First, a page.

After Monte Carlo, Milan, Cannes, Kuala Lumpur and New York, Anita Pasztor finally makes her debut on the Hungarian catwalks as well.
The brand was founded last year. The designer, Anita started her venture of creating one-off, luxury items with a serious legal career behind her and immersed herself into the world of fashion while still working in the field of law.
I have already ennumerated the international events she has taken part in; she has participated to fashion weeks; she has taken part in contests; she has worked with Italian and other luxury brands. Her creations are sold, besides Monte Carlo, in Cannes and in New York, on Fifth Avenue.
I had the opportunity to get a first hand impression of the clothes selected for the Marie Claire catwalk.
The quality of the textiles is unique!
The collection is highlighted by the particularly distinctive textiles, embroidery and beadwork elaborated by hand.
The designer purchases her materials from Venice, Rome, Milan and Dubai and turns them each into a unique creation.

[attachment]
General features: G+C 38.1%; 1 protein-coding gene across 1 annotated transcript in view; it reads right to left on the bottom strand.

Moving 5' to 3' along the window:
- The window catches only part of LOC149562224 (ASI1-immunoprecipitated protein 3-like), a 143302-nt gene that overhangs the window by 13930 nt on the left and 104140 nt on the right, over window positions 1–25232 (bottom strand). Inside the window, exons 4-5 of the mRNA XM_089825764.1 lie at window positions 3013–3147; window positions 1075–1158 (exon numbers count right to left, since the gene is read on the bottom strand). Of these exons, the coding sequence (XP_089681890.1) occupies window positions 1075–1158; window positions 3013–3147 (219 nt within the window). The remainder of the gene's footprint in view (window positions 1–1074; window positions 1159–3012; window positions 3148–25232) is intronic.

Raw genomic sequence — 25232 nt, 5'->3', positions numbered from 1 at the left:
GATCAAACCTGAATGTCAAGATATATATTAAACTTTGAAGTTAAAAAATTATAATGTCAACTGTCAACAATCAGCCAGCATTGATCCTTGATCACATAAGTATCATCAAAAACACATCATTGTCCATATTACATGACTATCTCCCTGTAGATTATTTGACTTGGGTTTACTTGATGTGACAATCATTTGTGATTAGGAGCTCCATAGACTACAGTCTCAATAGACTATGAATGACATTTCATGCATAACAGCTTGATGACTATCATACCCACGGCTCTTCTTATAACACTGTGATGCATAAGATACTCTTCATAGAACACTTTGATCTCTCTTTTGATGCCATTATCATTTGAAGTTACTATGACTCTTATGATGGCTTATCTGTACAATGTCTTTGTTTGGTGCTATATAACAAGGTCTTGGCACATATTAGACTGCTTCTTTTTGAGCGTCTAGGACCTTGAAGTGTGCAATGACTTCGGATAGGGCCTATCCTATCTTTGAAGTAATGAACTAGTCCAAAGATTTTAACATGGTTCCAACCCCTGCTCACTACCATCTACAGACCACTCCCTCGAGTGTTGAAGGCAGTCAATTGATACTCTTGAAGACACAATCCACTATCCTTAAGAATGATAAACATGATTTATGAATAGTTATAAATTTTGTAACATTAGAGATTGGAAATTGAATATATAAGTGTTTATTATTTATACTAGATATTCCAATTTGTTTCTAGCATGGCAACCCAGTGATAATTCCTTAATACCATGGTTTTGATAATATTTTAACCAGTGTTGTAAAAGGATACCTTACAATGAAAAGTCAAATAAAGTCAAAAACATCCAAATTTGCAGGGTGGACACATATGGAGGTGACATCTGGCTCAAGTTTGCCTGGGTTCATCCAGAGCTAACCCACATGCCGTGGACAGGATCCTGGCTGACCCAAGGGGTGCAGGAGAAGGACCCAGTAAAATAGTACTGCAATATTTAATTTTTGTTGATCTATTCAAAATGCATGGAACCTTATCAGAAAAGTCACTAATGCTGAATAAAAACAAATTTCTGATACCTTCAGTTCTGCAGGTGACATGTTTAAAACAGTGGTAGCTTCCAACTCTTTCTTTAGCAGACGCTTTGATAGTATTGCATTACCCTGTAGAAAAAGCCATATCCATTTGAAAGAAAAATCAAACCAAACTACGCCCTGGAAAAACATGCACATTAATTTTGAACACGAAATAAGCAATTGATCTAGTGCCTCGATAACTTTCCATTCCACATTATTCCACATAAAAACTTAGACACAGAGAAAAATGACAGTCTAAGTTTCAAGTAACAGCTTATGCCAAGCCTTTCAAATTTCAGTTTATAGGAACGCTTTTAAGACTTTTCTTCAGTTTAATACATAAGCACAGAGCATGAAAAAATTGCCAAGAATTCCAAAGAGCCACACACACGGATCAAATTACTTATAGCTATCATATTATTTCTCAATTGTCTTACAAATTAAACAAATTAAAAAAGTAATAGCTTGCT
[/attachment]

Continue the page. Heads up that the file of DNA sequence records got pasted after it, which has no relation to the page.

The textile inspires the piece most of the time.
Anita has been sewing since her childhood and through her experimenting she has learnt what technology and process to use in order to obtain the desired shape.
The series began with a beautiful piece evocative of Venetian luxury, with raised shoulders and tull-flounced bottom.
The following golden dress was a perfect combination between a queen-like appearance with a youthful, frilly, hippie zest.
The adornment of the next textile matching that of byzantine churches has inspired a cool set with a pair of shorts. The peculiar composition and the fitting coat deservedly attracts everybody’s attention.
The black and white dress made of 3D flowers is simultaneously low-key and remarkably striking. The wispy and soft textile contributes to its particularity.
The low-key black skirt matched with the plentifully emmbroidered top reminds of our specific national dresses.
I can imagine the place of the following dresses, which I have nicknamed Golden Ring, Purple Beads and Hollywood, specifically on the red carpet.
The last piece of the suite was a wedding dress matched with an amazing headpiece, adorned, together with the top of the dress, with an elaborate beadwork that must have taken many hours to complete.
In the A Salon
column of the December issue of the Képmás magazine there is a detailed interview with Anita. I recommend it to everybody who is curious about how juggling a legal career with raising five children can fit into the activity of creating such fabulous dresses and managing a luxury brand.